And if we go back to the start, remember how Paul said accept him as you would me? Well, Jesus not only paid that debt but he imparted his righteousness to us.

For our sake he made him to be sin who knew no sin, so that in him we might become the righteousness of God.
2 Corinthians 5:21

Not only is your debt fully transferred to Christ but His total Righteousness is fully transferred to us.  That is sacrificial love, that is the Lord’s love for us, that debt is paid in full.  A perfect and sufficient payment and sacrifice for the sins of the whole world.

When Jesus had received the wine, he said, “It is finished.” Then he bowed his head and gave up his spirit.
John 19:30

The debt was paid, on that bloody cross my debt was paid, your debt was paid and it was paid in full!

He paid the debt he did not deserve — we get a new life that we don’t deserve.

For the wages of sin is death, but the free gift of God is eternal life in Christ Jesus our Lord.
Romans 6:23

We now have a new life, a new destiny, a new eternity for we are a new creation in Christ Jesus.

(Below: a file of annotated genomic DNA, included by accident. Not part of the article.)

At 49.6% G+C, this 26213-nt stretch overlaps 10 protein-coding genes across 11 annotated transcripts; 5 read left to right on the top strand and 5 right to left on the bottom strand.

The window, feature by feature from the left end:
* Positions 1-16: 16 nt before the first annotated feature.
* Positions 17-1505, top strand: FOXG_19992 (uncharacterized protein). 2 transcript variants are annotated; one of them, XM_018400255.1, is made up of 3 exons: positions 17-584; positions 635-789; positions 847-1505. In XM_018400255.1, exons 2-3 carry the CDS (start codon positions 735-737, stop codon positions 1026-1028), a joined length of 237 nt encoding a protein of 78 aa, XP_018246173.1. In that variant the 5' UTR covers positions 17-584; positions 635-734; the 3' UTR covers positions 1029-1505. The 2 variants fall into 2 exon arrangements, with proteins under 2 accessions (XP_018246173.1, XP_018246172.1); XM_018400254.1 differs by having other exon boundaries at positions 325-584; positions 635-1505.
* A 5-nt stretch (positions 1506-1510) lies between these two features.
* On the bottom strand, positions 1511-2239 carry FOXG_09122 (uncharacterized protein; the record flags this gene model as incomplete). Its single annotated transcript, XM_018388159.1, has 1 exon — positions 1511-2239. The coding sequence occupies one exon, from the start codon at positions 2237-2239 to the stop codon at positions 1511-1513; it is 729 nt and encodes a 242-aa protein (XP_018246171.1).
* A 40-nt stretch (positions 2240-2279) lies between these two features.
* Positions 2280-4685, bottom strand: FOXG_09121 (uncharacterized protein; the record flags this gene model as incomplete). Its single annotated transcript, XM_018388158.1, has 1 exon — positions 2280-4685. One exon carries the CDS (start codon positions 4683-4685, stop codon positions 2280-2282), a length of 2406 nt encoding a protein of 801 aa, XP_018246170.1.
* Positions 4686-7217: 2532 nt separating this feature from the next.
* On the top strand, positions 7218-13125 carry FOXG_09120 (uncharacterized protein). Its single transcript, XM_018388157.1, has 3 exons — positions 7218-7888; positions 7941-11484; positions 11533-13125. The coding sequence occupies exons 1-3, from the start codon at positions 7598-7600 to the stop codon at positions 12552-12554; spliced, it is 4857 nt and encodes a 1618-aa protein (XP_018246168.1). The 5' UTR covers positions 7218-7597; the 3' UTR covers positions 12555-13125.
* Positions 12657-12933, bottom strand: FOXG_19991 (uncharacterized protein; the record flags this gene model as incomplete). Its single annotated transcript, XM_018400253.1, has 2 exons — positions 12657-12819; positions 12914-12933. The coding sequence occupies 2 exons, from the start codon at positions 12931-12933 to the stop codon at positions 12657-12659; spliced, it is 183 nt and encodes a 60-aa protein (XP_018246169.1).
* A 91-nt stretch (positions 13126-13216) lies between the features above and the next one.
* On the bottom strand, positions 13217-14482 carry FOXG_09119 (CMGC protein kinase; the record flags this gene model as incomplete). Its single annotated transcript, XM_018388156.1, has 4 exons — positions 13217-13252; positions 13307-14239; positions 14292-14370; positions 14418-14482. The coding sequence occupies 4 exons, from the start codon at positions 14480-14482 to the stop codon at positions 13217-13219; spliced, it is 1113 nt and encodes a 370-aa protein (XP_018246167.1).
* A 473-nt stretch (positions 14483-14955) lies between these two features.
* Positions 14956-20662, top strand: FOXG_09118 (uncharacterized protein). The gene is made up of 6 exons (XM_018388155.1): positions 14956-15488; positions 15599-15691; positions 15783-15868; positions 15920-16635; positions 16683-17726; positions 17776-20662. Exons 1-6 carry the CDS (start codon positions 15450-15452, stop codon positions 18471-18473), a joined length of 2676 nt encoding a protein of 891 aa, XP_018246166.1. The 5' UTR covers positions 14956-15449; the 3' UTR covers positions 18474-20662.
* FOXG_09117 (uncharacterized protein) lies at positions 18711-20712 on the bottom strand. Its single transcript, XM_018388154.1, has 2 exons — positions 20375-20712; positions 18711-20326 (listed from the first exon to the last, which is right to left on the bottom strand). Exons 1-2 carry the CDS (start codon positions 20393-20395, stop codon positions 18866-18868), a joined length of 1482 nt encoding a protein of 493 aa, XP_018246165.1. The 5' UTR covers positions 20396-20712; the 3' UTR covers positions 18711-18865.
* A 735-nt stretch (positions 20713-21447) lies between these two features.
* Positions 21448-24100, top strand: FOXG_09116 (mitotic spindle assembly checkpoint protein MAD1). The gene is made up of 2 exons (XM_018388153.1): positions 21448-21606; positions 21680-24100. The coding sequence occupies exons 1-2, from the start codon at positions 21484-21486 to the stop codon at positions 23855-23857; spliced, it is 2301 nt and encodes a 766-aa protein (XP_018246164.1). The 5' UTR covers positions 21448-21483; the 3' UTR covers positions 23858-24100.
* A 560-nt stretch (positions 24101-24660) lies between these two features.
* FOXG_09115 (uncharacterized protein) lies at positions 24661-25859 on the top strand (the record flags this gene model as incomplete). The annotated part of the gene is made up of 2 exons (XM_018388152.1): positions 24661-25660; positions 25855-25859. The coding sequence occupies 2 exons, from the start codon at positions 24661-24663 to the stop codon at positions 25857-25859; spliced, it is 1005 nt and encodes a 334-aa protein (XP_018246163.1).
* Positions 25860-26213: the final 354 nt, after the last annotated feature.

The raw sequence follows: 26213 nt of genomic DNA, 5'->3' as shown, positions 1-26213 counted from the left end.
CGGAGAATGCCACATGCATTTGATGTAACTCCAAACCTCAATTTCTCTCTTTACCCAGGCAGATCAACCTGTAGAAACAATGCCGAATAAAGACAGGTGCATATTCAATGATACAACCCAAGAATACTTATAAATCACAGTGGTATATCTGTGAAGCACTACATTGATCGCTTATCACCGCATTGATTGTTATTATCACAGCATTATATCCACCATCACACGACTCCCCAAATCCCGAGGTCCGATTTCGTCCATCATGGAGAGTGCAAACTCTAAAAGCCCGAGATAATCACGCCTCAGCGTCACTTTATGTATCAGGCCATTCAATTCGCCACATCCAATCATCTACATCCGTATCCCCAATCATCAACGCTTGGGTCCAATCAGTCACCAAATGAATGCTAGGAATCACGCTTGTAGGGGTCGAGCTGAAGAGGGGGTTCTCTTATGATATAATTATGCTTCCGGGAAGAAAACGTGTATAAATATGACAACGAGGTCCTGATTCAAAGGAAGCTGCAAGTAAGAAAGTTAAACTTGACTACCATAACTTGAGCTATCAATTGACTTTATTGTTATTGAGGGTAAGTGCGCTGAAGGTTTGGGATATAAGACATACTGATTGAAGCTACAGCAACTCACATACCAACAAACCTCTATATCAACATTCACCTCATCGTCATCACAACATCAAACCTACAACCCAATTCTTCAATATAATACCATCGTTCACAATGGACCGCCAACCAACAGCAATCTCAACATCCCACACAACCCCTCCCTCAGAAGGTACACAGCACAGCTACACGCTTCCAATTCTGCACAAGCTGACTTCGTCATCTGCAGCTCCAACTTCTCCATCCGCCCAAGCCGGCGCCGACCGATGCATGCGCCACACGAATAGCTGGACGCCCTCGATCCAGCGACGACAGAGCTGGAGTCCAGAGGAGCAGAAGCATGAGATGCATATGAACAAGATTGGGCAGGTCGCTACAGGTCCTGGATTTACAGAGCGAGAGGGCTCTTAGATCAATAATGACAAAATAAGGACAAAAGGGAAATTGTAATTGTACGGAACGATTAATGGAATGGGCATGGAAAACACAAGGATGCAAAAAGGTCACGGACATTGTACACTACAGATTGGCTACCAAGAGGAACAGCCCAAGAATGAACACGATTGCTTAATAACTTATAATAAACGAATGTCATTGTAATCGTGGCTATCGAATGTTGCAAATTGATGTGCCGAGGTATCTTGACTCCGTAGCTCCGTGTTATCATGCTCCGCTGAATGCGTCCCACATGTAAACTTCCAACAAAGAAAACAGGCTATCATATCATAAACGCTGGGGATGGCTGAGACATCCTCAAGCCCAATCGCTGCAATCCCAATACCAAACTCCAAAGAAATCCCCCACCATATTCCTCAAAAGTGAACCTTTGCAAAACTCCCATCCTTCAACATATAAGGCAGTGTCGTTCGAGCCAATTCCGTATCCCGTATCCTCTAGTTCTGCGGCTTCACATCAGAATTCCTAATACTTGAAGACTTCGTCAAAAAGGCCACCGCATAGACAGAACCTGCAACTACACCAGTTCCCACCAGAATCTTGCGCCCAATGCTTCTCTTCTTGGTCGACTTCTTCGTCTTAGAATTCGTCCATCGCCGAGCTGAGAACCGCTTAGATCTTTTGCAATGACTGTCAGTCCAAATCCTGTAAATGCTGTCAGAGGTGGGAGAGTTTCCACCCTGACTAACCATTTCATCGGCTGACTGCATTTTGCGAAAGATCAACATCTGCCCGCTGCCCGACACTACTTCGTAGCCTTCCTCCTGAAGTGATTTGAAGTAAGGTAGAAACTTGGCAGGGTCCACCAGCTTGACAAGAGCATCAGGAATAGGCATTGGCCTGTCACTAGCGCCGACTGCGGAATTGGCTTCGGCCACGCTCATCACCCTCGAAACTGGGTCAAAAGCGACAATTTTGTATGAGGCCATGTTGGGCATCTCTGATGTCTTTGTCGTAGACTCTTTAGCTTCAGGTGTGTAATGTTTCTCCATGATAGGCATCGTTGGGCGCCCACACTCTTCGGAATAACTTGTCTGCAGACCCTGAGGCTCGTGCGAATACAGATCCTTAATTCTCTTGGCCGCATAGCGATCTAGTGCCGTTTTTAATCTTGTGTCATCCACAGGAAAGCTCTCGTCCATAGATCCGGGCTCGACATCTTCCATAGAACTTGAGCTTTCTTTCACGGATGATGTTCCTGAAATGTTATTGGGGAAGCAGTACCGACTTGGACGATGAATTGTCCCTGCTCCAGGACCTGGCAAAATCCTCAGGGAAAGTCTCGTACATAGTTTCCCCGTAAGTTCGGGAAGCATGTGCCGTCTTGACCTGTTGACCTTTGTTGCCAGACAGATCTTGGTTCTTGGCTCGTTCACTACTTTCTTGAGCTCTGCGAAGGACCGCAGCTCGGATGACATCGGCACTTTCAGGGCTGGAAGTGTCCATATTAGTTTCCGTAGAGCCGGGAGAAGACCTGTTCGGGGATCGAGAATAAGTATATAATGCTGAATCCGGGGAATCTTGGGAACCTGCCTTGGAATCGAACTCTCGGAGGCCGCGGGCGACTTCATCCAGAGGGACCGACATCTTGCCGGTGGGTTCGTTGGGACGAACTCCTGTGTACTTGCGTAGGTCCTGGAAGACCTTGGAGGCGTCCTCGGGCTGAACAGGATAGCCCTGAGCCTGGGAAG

Do you want that?  I want that!  I need that with every fibre of my being.

And what do we do with that new life?  Do we just lean back in our Jason recliners and relax?  No, of course not, we are a new creation and have work to do!  Spreading the gospel, building the kingdom, fighting against injustice.

For we are his workmanship, created in Christ Jesus for good works, which God prepared beforehand, that we should walk in them.”
Ephesians 2:10

Later on, just before we have communion we’re going to be saying the Lord’s prayer and when we come to this line:

Forgive us our sins as we forgive those who sin against us.

Think carefully, if there is anyone in your family, or the church, or at work, indeed anyone known or unknown to you, forgive them in your heart before you take communion.

Just remember the terrible price that was paid to forgive us and remember that we are making a promise to God that we will forgive everyone else!